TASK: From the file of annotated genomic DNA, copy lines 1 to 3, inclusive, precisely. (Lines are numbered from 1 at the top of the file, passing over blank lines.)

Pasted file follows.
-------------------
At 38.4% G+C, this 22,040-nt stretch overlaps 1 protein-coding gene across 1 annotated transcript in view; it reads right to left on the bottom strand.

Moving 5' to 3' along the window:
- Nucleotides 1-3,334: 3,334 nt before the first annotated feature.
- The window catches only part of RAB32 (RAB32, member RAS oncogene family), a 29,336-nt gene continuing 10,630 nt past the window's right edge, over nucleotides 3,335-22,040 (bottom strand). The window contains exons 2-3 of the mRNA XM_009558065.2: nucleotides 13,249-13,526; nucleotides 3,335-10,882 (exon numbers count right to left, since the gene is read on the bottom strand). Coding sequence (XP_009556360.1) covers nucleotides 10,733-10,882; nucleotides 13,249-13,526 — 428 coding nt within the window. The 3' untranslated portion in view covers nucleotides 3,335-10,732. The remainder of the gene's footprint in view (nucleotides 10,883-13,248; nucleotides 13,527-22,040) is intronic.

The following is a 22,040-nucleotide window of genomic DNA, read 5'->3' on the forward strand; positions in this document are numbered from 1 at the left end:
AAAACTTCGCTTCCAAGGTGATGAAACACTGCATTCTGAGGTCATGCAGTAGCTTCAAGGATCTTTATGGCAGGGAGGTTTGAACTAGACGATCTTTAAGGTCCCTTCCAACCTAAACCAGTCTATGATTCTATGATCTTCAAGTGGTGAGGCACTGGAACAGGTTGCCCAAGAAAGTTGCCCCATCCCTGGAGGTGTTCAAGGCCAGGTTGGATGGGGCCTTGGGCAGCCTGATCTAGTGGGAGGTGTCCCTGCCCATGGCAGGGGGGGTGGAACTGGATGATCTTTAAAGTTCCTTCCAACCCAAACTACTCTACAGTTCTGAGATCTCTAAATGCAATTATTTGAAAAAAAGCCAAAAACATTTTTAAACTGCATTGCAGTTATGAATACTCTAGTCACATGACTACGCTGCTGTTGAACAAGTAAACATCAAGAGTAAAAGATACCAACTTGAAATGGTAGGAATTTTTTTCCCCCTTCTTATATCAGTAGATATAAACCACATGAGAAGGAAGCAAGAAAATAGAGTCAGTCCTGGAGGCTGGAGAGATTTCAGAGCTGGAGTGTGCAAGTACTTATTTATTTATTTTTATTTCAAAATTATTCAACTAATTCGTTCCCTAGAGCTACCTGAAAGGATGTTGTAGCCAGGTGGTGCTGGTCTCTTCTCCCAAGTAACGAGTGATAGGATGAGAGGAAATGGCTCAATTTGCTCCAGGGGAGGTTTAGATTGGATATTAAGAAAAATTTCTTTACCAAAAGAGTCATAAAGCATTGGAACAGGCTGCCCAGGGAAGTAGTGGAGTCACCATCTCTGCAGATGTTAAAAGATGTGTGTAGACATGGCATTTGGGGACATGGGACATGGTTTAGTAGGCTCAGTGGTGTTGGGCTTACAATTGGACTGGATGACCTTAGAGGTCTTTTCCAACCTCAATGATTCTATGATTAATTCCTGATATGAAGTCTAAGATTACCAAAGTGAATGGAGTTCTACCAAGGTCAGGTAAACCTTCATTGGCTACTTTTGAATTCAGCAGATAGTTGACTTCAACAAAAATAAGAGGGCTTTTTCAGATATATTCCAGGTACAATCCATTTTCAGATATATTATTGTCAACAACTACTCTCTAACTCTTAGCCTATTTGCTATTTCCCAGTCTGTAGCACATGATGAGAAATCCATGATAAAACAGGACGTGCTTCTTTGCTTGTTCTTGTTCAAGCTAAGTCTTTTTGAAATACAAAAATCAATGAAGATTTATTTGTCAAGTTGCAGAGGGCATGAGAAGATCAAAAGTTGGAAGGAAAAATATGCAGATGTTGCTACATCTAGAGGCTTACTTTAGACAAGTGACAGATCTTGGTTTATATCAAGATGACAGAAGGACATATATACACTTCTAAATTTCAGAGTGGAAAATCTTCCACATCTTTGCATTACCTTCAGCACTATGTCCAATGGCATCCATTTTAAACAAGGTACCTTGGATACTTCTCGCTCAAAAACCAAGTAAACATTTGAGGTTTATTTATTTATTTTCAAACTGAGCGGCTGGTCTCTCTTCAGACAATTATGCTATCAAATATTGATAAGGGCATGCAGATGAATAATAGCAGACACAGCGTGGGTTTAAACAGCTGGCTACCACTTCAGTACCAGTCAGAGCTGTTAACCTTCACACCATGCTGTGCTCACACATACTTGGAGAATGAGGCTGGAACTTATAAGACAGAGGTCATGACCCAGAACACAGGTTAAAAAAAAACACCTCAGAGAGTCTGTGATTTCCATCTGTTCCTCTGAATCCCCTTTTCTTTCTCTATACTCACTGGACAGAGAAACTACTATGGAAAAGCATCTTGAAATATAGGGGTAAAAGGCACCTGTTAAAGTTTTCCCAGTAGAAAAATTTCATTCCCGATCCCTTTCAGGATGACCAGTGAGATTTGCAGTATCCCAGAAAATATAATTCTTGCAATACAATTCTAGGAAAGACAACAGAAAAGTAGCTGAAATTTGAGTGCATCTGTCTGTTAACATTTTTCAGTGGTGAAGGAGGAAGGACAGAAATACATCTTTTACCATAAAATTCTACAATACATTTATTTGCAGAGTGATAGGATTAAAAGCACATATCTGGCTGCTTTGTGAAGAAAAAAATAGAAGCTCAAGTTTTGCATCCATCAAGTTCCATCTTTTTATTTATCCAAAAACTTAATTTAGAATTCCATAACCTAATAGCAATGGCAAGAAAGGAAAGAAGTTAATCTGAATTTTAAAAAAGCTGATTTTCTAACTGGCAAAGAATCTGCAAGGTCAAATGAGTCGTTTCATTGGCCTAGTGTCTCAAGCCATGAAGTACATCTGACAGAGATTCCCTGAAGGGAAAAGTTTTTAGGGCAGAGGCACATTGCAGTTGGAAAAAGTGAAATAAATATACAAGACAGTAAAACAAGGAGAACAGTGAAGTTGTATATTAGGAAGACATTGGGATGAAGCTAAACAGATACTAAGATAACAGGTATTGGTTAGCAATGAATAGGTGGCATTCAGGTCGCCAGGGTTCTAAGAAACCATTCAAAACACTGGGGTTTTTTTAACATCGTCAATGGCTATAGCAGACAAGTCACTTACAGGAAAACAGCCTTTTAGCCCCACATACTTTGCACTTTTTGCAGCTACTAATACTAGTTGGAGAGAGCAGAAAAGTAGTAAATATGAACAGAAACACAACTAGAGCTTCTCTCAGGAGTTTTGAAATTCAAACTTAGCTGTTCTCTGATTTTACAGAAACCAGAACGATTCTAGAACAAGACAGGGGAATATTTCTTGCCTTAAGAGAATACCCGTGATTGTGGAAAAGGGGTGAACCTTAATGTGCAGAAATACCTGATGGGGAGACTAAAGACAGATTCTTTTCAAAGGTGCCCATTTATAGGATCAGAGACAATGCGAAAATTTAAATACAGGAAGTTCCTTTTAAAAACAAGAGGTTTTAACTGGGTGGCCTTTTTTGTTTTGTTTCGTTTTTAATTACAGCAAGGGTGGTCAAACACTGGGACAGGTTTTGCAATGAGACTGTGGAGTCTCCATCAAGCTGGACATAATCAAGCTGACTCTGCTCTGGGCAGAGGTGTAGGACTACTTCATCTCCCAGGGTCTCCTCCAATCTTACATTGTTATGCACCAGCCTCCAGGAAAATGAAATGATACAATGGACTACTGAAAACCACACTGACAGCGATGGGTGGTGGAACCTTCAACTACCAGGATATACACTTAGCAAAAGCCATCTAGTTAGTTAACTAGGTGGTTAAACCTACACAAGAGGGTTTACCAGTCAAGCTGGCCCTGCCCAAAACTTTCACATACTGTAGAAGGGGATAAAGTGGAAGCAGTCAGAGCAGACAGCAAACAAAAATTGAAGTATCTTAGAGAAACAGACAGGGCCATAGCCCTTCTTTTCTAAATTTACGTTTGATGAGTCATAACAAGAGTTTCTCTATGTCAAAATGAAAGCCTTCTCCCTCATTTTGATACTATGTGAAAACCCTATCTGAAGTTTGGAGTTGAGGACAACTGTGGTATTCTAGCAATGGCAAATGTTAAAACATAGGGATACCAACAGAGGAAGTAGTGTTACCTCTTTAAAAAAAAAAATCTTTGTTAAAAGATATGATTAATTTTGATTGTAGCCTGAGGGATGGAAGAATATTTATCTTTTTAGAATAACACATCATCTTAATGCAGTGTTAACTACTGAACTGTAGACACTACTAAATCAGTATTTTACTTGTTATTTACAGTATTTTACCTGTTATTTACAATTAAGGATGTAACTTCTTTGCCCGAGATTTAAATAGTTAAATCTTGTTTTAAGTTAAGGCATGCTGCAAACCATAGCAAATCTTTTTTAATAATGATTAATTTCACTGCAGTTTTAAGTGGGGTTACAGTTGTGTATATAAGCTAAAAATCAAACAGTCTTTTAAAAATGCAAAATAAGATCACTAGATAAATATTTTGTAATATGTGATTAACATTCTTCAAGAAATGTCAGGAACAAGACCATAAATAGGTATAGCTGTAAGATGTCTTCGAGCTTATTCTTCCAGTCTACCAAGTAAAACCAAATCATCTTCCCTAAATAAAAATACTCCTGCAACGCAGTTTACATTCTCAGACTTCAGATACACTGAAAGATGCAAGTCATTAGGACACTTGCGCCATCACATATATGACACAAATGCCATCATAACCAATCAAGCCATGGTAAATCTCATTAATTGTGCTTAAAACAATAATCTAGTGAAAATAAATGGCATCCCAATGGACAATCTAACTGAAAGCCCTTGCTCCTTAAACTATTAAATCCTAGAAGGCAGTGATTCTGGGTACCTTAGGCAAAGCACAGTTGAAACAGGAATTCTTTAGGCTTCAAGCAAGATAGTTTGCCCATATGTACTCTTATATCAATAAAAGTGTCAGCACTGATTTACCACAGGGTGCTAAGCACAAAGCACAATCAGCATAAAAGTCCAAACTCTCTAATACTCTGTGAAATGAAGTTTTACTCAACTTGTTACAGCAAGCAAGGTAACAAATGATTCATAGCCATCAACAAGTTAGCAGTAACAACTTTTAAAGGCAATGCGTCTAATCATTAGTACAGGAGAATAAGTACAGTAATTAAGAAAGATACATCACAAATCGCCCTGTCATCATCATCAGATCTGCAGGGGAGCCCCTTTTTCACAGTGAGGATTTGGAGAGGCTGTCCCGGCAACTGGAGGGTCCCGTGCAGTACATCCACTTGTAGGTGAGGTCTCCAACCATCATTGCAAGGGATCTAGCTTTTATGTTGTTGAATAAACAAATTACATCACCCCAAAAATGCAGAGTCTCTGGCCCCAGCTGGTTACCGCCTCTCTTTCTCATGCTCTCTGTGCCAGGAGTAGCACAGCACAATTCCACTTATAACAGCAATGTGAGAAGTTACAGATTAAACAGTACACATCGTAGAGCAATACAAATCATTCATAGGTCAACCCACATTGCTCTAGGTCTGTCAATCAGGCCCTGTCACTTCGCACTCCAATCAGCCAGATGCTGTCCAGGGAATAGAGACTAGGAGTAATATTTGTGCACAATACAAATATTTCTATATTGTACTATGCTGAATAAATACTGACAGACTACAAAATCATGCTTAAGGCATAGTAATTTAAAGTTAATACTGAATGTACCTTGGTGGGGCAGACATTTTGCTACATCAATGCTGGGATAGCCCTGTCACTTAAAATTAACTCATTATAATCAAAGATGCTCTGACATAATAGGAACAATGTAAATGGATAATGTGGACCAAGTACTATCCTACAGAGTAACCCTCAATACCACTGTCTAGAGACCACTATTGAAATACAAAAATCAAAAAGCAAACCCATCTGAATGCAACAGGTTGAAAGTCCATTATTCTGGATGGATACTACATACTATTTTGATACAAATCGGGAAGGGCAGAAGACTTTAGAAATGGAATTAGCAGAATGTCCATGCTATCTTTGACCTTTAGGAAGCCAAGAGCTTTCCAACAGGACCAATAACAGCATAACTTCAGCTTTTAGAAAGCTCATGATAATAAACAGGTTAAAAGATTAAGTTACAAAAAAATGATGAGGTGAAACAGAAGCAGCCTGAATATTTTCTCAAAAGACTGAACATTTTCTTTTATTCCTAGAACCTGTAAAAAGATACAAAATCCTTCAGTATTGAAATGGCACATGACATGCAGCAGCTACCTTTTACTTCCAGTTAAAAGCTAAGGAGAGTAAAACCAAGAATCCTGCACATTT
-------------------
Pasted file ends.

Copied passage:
At 38.4% G+C, this 22,040-nt stretch overlaps 1 protein-coding gene across 1 annotated transcript in view; it reads right to left on the bottom strand.

Moving 5' to 3' along the window:
- Nucleotides 1-3,334: 3,334 nt before the first annotated feature.